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The Friedman-Lemaître-Robertson-Walker (FLRW) metric describes a homogeneous isotropic expanding/contracting universe. Depending on geographical/historical preferences, this may be referred to under the names of a preferred subset of the four scientists Alexander Friedman, Georges Lemaître, Robertson and Walker, e.g. Friedman-Robertson-Walker (FRW) or Robertson-Walker (RW).

Its metric can be written as

where a(t) is the scale factor of the universe at time t, or or for negative, zero or positive curvature respectively, and , where RC is the (absolute value of the) radius of curvature.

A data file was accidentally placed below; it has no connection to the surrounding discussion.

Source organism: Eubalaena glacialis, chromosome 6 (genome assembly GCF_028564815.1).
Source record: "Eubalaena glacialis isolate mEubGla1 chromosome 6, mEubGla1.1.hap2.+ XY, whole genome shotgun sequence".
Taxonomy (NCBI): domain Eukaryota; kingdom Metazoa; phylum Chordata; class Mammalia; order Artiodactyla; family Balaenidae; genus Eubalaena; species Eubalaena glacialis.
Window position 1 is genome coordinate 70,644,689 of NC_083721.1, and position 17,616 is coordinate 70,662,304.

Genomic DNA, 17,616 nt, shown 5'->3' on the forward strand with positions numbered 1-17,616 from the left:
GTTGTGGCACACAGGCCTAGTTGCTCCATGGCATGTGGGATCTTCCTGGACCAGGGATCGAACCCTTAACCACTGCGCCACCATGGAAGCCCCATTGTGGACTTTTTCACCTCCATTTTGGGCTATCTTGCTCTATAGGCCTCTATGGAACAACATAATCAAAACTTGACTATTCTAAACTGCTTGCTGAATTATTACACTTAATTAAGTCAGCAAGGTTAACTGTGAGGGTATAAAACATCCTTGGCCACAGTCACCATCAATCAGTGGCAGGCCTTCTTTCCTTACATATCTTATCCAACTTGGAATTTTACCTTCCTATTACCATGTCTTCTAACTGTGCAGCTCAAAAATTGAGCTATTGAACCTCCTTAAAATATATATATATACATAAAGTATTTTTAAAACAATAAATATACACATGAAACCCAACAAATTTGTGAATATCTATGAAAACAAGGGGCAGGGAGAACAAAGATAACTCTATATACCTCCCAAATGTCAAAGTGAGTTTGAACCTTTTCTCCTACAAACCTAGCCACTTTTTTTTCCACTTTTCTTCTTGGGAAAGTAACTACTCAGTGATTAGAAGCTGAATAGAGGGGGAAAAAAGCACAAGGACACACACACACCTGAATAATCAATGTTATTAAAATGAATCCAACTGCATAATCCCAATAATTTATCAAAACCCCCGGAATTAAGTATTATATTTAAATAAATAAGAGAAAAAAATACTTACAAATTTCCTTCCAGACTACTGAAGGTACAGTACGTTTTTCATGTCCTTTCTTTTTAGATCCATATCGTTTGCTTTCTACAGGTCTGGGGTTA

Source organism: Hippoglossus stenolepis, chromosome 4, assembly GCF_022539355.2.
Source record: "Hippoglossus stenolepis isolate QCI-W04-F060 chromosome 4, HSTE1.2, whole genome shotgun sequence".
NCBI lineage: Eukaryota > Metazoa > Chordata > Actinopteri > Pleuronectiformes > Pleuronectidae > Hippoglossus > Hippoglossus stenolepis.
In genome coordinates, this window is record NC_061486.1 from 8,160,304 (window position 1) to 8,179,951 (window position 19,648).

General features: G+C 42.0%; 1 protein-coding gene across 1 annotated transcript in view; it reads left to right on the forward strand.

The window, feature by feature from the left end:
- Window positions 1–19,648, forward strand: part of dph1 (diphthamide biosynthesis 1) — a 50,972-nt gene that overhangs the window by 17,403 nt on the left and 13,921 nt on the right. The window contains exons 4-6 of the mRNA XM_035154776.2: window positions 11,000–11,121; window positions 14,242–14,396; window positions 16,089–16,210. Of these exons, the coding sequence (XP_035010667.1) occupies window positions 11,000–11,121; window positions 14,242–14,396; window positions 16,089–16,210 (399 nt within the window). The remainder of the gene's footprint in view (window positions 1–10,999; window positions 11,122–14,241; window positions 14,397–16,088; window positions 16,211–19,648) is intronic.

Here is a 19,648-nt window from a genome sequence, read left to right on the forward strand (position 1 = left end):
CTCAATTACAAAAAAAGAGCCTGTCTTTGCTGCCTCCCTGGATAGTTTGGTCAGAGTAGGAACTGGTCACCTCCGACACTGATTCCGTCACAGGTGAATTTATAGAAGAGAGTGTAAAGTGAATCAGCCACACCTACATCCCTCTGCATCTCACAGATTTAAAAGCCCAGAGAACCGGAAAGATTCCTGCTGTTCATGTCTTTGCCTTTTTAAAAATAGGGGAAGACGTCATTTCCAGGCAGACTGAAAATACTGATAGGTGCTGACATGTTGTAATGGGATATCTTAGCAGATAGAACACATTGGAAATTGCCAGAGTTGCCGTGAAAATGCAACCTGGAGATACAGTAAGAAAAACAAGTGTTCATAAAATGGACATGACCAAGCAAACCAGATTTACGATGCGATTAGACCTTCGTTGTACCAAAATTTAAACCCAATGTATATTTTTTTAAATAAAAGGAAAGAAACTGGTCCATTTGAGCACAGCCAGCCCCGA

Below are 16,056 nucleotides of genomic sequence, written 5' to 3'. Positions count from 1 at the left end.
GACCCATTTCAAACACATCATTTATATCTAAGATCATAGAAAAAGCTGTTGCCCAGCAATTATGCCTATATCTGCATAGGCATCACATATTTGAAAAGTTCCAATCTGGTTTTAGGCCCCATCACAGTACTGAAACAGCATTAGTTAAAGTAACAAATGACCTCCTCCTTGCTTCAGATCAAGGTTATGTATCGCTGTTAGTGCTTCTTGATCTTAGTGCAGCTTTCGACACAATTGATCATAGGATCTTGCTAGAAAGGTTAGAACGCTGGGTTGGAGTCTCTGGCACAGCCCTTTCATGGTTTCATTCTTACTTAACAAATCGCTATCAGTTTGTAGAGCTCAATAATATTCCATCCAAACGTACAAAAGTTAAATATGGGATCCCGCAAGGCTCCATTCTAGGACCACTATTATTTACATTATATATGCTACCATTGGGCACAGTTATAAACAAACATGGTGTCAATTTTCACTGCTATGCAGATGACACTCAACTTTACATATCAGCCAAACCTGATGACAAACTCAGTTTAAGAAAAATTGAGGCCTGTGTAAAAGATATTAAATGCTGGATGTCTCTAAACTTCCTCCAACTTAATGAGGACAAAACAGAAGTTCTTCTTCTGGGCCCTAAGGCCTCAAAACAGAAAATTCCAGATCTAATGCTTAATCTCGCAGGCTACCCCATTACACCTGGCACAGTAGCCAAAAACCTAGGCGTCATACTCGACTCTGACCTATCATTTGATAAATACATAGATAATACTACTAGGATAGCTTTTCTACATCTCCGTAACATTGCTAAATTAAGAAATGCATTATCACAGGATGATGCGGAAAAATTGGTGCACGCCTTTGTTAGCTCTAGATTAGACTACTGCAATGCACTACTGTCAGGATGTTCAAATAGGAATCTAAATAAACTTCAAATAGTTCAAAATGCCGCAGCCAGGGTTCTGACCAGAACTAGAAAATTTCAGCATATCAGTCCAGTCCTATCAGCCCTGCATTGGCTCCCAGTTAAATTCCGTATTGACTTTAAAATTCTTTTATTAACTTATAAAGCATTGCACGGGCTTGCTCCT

In this formulation of the metric, r gives the comoving distance from the observer, and gives the proper motion distance.

Most cosmologists agree that the observable part of the Universe is well approximated by an almost FLRW model, that is, a model which follows the FLRW metric apart from primordial density fluctuations. In a strictly FLRW model, there are no clusters of galaxies, stars or people, since these are objects much denser than a typical part of the Universe.

However, for brevity, the almost FLRW model is often referred to simply as the FLRW model (or the FRW model).

See also:

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